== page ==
After running hard aground on our way to a fuel dock at The Glebe, at the mouth of the Potomac, we headed up the river to Washington. On the way, we went by Mt. Vernon, but decided to save it for another trip. We had a little nasty weather on the way up, but had made a date to see The Captain's son and his family and didn't want to miss him. (The only times that we have encountered foul weather while underway were when we have had a schedule to keep. As a result, we try to avoid schedules.)

At Washington, we docked at Gangplank Marina for a week. The marina is right in the middle of the city and there are many liveaboards who set off for work every morning in suits and high heels. A number of the slips are filled with houses built on barges (like the one in the picture), but most are normal boats -- trawlers, sail, and regular houseboats. The marina is under the control of a "quasi governmental corporation" which is cleaning up the waterfront and seems to be doing well. There are restaurants along the pier and a large outdoor fish market at the end with all kinds of fin and shell fish -- including blue crabs!

The marina is a couple of blocks from a Metro station and we pretty much figured out the system so that we could get around quite handily. The Metro stations are quite magnificent.

We played tourist all over the place, not having been in DC since we taught in Stevenson, MD many moons ago. We went everywhere by both tour bus and Metro from the Jefferson Memorialo to Arlington Cemetary and many other sights we had never seen before or had seen so long ago that our impending senility had erased them from our failing minds.

But the highlight of the trip was meeting up with Allen's kids and their families:

Bill took us to a neat outdoor restaurant on the river in Georgetown and a quick walking tour. We're sorry that we missed Alison, who was home doing a major project for school, but we got to meet Liz's mother and get caught up with Emily.
A couple of days later, Ginger came with her entire brood. We met husband Dave for the first time and were delighted to see Nina, Sam, Julia, and Zeke as well as Nina's boyfriend. We spent a great day with them all.

On the way back down the river, we stopped to see Judy's sister-in-law and her husband Buddy who have a great house right on the river in Nanjemoy, MD. We also saw two of Paula's three boys and their families. It was a great reunion for everyone with the added attraction of an "All you can eat" crab dinner at a local crabhouse.
On the way out of the Potomac, we stopped at St. Jerome's Creek again to meet up with brother Jock (who we hadn't seen since November) and have a meal with his friends Tim and Jean who are restoring a small motorsailor.
From there we travelled back to the great old-fashioned boat yard in Kent Island where we had our trim tabs installed last fall. We had the boat hauled for a thorough hull cleaning and new bottom paint as well as new zincs. Everything was in very good shape! However, back in the Potomac, the alternator stopped charging the batteries. We were able to make do by running the 110 belt-driven generator off the engine and using it to run the 110 battery charger while we were underway. The boat yard first thought the alternator was bad. (That would have been a GOOD thing because it could have been repaired or replaced.) Unfortunately, a bench test showed that it was OK. So we're back to square one and are looking for the problem so we can continue on our way.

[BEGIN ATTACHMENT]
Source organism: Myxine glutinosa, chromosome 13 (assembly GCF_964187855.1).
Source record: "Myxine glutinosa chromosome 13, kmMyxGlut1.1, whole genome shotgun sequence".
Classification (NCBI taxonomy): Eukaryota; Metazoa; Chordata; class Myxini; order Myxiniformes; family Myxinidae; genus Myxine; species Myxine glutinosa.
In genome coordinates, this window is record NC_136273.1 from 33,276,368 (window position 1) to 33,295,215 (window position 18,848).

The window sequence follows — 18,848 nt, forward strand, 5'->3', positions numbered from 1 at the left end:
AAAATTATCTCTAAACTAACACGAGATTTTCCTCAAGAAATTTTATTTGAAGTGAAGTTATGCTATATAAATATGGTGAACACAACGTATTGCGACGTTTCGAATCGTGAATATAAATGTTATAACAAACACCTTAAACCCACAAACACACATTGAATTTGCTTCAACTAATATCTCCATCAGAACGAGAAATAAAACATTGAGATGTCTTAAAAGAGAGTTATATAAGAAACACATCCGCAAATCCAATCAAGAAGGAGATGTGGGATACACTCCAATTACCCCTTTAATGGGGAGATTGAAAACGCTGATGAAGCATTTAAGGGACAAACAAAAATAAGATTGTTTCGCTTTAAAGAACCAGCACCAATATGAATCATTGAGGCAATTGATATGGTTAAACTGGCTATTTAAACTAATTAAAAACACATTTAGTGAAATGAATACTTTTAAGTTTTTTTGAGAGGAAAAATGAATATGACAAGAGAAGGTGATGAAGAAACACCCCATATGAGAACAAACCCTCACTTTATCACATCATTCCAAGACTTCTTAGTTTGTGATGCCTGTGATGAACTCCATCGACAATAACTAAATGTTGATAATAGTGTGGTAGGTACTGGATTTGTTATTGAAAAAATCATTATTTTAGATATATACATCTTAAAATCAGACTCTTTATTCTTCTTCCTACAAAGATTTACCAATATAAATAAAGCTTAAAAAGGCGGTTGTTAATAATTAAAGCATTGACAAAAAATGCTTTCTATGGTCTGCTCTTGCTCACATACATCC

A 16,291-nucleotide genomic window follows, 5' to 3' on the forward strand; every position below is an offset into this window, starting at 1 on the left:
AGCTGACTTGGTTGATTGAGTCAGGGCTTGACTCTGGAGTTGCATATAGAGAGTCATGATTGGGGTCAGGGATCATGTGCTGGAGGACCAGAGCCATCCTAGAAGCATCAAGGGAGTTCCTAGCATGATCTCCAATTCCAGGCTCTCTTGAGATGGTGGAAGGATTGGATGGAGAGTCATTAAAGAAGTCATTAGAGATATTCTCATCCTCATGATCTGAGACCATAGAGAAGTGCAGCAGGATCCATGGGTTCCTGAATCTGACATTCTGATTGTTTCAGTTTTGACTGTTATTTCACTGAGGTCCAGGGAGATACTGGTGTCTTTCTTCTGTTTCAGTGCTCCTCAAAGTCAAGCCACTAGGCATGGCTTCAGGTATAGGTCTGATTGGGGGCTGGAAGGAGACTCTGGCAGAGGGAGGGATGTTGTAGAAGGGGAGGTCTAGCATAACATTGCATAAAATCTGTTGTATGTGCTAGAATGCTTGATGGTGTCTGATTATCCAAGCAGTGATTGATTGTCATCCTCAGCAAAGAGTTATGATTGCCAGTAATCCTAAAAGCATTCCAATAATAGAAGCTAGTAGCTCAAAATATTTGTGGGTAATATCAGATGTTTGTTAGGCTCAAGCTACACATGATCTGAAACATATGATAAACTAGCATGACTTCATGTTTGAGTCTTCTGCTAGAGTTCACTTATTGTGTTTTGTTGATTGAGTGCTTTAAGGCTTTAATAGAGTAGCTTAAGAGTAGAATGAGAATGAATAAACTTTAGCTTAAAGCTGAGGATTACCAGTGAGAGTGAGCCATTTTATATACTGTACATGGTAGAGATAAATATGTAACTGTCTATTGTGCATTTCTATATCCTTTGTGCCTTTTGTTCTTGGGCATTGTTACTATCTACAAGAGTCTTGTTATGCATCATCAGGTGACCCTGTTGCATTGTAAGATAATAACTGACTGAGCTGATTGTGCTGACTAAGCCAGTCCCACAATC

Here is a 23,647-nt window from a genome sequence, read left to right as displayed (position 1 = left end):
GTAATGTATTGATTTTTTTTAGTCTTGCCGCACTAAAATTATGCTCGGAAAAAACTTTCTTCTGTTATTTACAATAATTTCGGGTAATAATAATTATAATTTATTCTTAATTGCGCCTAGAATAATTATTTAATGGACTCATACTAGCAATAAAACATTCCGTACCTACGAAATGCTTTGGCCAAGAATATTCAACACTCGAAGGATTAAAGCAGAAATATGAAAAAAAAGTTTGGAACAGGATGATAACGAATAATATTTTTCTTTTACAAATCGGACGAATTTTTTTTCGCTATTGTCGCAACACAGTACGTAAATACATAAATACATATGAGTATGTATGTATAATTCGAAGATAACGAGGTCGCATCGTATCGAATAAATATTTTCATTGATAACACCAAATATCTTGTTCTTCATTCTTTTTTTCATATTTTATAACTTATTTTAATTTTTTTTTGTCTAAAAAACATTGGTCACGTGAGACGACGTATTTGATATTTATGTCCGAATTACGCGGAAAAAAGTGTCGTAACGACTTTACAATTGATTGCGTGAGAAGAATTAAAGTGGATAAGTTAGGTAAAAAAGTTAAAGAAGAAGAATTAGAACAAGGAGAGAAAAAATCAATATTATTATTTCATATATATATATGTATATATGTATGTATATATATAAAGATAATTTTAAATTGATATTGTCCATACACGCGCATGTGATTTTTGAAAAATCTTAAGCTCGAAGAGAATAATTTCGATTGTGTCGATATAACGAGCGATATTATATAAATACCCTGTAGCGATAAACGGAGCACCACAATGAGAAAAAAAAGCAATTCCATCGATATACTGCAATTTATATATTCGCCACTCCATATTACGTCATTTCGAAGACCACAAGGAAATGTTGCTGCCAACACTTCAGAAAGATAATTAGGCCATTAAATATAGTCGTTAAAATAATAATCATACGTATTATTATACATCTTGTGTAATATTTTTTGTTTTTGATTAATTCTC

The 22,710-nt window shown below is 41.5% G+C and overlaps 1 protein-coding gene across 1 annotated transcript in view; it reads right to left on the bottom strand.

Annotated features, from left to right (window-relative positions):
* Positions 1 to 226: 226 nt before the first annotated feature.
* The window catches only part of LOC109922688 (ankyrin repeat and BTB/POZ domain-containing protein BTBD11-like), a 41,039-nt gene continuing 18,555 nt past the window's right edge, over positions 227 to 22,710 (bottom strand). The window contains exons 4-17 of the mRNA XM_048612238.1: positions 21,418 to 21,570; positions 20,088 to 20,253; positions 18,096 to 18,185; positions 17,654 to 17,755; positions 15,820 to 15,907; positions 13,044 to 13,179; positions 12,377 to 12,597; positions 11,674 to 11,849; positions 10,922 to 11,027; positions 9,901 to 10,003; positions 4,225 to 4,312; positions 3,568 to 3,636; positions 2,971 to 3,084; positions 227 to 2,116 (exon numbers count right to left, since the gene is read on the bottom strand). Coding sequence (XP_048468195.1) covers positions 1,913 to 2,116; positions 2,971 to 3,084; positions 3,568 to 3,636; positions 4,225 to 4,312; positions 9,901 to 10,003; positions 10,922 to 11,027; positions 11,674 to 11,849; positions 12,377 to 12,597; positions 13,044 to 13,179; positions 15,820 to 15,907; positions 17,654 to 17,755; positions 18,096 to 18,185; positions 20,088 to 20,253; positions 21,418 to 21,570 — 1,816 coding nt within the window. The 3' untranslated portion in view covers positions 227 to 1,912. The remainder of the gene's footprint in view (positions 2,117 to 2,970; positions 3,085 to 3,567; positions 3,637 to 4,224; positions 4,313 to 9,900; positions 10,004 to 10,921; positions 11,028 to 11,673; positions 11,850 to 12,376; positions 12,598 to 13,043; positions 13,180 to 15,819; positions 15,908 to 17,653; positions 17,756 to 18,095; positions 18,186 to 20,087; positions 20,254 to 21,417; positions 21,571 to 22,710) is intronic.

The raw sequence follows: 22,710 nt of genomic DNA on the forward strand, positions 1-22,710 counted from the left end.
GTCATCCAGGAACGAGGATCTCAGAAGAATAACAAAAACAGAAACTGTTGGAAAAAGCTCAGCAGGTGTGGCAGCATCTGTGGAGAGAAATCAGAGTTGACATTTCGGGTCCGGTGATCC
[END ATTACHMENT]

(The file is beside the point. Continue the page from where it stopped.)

Next stop should be Chesapeake City on the Chesapeake and Deleware Canal. Then off to Cape May and other points in New Jersey, before the jump across to Manhassett Bay or somewhere in Long Island Sound.
In the meantime, we can be emailed at:
Additional photos can be seen at our photo site.

Toward the Chesapeake

After an overnight stop at Tuckaho Point, we had to wait for the Alligator River bridge to open because the fog was too thick for the bridge tender to see whether or not the car traffic had stopped.
We stopped at the free docks at Elizabeth City and walked up to the Rose Buddy party at Fred's fascinating house. Then, a bunch of us went to the dinner/movie theater to see "In the Land of Women" -- not bad for a chick flick.
We led a few trawlers through the Dismal Swamp to the North Carolina Welcome Center free dock and had a potluck dinner ashore with them (Sesame served butter pecan ice cream from her freezer for dessert!). Most of them were "Loopers" (a popular 1-3 year cruise that circumnavigates the Eastern US: along the ICW on the coast, up the Hudson River and the Erie Canal, around the Great Lakes, back down the middle of the country from Chicago, across the Gulf of Mexico to Florida, down the West Coast of Florida, and then back up the coast). Those who are doing it in one year in slow-moving trawlers always seem to be a a hurry because they have to meet certain weather deadlines along the way.
The dismal Swamp is quite beautiful most of the way and has a fascinating history.
Once through the Swamp ("Swamp" means a wetland where the major flora is trees, such as mangrove or cypress. A "marsh" is full of grasses.) we spent two nights at the Waterside Marina in Norfolk where we window shopped through the huge mall.
The Captain went through the nautical museum and the Battleship Wisconsin.

After the excitement of Norfolk, we were relieved to spend a couple of nights at anchor in quiet creeks before our trip up the Potomac River to Washington D.C.